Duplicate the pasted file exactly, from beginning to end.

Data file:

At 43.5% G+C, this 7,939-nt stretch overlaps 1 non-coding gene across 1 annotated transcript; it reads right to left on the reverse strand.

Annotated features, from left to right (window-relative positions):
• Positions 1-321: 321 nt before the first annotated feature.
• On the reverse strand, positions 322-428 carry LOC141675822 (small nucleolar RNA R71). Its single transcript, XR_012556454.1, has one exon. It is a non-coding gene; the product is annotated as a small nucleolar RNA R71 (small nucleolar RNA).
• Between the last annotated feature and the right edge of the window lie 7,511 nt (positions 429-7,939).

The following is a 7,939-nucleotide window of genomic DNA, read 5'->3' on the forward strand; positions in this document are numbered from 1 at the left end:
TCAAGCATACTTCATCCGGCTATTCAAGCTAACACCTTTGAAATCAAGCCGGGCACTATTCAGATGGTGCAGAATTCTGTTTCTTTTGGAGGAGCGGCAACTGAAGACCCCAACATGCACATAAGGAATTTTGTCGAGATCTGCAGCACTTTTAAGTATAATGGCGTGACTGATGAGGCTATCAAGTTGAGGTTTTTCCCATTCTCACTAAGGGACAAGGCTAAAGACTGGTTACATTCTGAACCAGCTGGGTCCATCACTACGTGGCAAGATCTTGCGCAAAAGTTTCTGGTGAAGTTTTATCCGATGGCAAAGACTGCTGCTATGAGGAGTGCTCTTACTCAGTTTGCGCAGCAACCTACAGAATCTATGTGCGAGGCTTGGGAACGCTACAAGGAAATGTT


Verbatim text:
At 43.5% G+C, this 7,939-nt stretch overlaps 1 non-coding gene across 1 annotated transcript; it reads right to left on the reverse strand.

Annotated features, from left to right (window-relative positions):
• Positions 1-321: 321 nt before the first annotated feature.
• On the reverse strand, positions 322-428 carry LOC141675822 (small nucleolar RNA R71). Its single transcript, XR_012556454.1, has one exon. It is a non-coding gene; the product is annotated as a small nucleolar RNA R71 (small nucleolar RNA).
• Between the last annotated feature and the right edge of the window lie 7,511 nt (positions 429-7,939).

The following is a 7,939-nucleotide window of genomic DNA, read 5'->3' on the forward strand; positions in this document are numbered from 1 at the left end:
TCAAGCATACTTCATCCGGCTATTCAAGCTAACACCTTTGAAATCAAGCCGGGCACTATTCAGATGGTGCAGAATTCTGTTTCTTTTGGAGGAGCGGCAACTGAAGACCCCAACATGCACATAAGGAATTTTGTCGAGATCTGCAGCACTTTTAAGTATAATGGCGTGACTGATGAGGCTATCAAGTTGAGGTTTTTCCCATTCTCACTAAGGGACAAGGCTAAAGACTGGTTACATTCTGAACCAGCTGGGTCCATCACTACGTGGCAAGATCTTGCGCAAAAGTTTCTGGTGAAGTTTTATCCGATGGCAAAGACTGCTGCTATGAGGAGTGCTCTTACTCAGTTTGCGCAGCAACCTACAGAATCTATGTGCGAGGCTTGGGAACGCTACAAGGAAATGTT